Owners of contaminated sites are sometimes reluctant to disclose what they know, hoping to get rid of the liability with the property. Anyone who is so tempted will want to follow what happens in 1623242 Ontario Inc. v. Great Lakes Copper Inc., 2013 ONSC 7935 and 2013 ONSC 2548.
In this case, Wolverine Tube 1 sold a property in Fergus, Ontario, to 1623242 Ontario Inc. (“162”), without disclosing that its predecessor, Wolverine Ratcliffs Inc. (“Wolverine”), had contaminated the property with PCB’s. Wolverine Tube 1 took a substantial vendor-take-back mortgage, which it assigned to a related company, 3072453 Nova Scotia Company (“307”).
The Ministry of the Environment discovered the contamination and ordered both present and past owners to remove the contaminants.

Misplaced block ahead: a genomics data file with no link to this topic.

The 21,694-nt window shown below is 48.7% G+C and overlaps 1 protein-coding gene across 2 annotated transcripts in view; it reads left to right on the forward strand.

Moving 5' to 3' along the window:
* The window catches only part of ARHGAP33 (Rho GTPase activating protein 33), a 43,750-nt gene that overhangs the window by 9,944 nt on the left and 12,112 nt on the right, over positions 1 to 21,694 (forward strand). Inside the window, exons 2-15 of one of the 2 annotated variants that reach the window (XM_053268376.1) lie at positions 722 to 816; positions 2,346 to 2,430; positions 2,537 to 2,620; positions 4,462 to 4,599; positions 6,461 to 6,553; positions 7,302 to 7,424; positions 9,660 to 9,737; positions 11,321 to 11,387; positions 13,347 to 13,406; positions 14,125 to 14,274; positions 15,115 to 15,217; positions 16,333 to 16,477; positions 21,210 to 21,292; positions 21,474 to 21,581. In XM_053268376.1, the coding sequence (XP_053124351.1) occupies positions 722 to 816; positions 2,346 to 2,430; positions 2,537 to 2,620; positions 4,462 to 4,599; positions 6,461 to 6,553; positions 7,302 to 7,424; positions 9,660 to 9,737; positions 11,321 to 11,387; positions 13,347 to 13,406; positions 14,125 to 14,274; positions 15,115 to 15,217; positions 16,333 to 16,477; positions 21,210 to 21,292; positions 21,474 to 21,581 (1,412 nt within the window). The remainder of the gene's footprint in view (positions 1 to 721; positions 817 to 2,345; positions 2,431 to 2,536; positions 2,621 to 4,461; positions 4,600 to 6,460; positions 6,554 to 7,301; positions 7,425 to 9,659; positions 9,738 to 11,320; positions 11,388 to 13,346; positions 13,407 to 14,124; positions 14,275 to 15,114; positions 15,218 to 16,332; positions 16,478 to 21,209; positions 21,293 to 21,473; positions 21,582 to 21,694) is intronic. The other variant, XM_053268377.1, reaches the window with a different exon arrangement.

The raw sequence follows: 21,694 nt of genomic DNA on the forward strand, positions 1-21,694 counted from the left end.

Great Lakes Copper (GLC), which 162 says is also Wolverine’s successor, removed the contaminants, but charged 162 for the clean-up. 162 says it had not agreed to pay for this.
Everyone then sued.
162 began a fraud action against Wolverine and its successors and related companies, Wolverine Tube 1, 307, and GLC, (collectively, “the Wolverine group”), alleging that they conspired to induce 162 to buy the property at an inflated price by not disclosing its contamination, and then charged it for the clean-up with a view to re-possessing the Property (“the fraud action”). GLC began two construction lien actions against 162 in Guelph, based on its refusal to pay it for the clean-up that GLC performed (“the lien actions”). 307 began a foreclosure action against 162 in London, based on its failure to continue making mortgage payments (“the foreclosure action”).
The purchaser, 162, successfully asked the court to consolidate all the lawsuits, and was awarded costs. The central issue will now be decided in the fraud action: was failure to disclose the PCB contamination fraud?